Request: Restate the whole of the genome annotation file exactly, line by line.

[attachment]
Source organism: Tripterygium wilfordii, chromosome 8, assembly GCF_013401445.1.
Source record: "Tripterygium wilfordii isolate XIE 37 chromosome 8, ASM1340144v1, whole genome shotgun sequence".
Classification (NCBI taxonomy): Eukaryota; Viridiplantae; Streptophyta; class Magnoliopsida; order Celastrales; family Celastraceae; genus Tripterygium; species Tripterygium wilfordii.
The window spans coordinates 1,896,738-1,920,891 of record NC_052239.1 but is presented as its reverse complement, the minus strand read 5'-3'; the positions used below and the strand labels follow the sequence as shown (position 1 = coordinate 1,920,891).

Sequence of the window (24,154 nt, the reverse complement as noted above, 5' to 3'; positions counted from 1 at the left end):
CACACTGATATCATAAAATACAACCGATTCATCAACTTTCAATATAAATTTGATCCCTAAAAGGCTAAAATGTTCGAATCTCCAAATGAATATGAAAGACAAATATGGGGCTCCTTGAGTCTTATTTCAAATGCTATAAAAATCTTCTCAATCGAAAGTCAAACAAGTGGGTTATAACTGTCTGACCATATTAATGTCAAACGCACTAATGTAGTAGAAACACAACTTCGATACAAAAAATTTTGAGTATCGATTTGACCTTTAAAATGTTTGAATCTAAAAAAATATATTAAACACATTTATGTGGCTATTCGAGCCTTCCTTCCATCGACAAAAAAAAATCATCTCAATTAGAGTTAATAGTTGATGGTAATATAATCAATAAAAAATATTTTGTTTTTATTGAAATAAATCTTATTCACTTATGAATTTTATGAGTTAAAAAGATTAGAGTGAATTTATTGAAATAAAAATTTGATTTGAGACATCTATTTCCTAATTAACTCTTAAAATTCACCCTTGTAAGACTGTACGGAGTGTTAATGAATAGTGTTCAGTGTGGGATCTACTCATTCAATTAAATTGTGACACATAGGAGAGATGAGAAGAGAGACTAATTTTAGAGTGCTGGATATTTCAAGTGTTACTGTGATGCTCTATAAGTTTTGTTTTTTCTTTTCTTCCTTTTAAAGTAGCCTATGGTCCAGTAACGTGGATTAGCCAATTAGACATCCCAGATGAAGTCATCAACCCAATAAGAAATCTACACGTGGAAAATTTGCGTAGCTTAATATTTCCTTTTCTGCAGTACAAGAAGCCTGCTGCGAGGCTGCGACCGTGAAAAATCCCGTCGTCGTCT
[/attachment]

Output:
Source organism: Tripterygium wilfordii, chromosome 8, assembly GCF_013401445.1.
Source record: "Tripterygium wilfordii isolate XIE 37 chromosome 8, ASM1340144v1, whole genome shotgun sequence".
Classification (NCBI taxonomy): Eukaryota; Viridiplantae; Streptophyta; class Magnoliopsida; order Celastrales; family Celastraceae; genus Tripterygium; species Tripterygium wilfordii.
The window spans coordinates 1,896,738-1,920,891 of record NC_052239.1 but is presented as its reverse complement, the minus strand read 5'-3'; the positions used below and the strand labels follow the sequence as shown (position 1 = coordinate 1,920,891).

Sequence of the window (24,154 nt, the reverse complement as noted above, 5' to 3'; positions counted from 1 at the left end):
CACACTGATATCATAAAATACAACCGATTCATCAACTTTCAATATAAATTTGATCCCTAAAAGGCTAAAATGTTCGAATCTCCAAATGAATATGAAAGACAAATATGGGGCTCCTTGAGTCTTATTTCAAATGCTATAAAAATCTTCTCAATCGAAAGTCAAACAAGTGGGTTATAACTGTCTGACCATATTAATGTCAAACGCACTAATGTAGTAGAAACACAACTTCGATACAAAAAATTTTGAGTATCGATTTGACCTTTAAAATGTTTGAATCTAAAAAAATATATTAAACACATTTATGTGGCTATTCGAGCCTTCCTTCCATCGACAAAAAAAAATCATCTCAATTAGAGTTAATAGTTGATGGTAATATAATCAATAAAAAATATTTTGTTTTTATTGAAATAAATCTTATTCACTTATGAATTTTATGAGTTAAAAAGATTAGAGTGAATTTATTGAAATAAAAATTTGATTTGAGACATCTATTTCCTAATTAACTCTTAAAATTCACCCTTGTAAGACTGTACGGAGTGTTAATGAATAGTGTTCAGTGTGGGATCTACTCATTCAATTAAATTGTGACACATAGGAGAGATGAGAAGAGAGACTAATTTTAGAGTGCTGGATATTTCAAGTGTTACTGTGATGCTCTATAAGTTTTGTTTTTTCTTTTCTTCCTTTTAAAGTAGCCTATGGTCCAGTAACGTGGATTAGCCAATTAGACATCCCAGATGAAGTCATCAACCCAATAAGAAATCTACACGTGGAAAATTTGCGTAGCTTAATATTTCCTTTTCTGCAGTACAAGAAGCCTGCTGCGAGGCTGCGACCGTGAAAAATCCCGTCGTCGTCT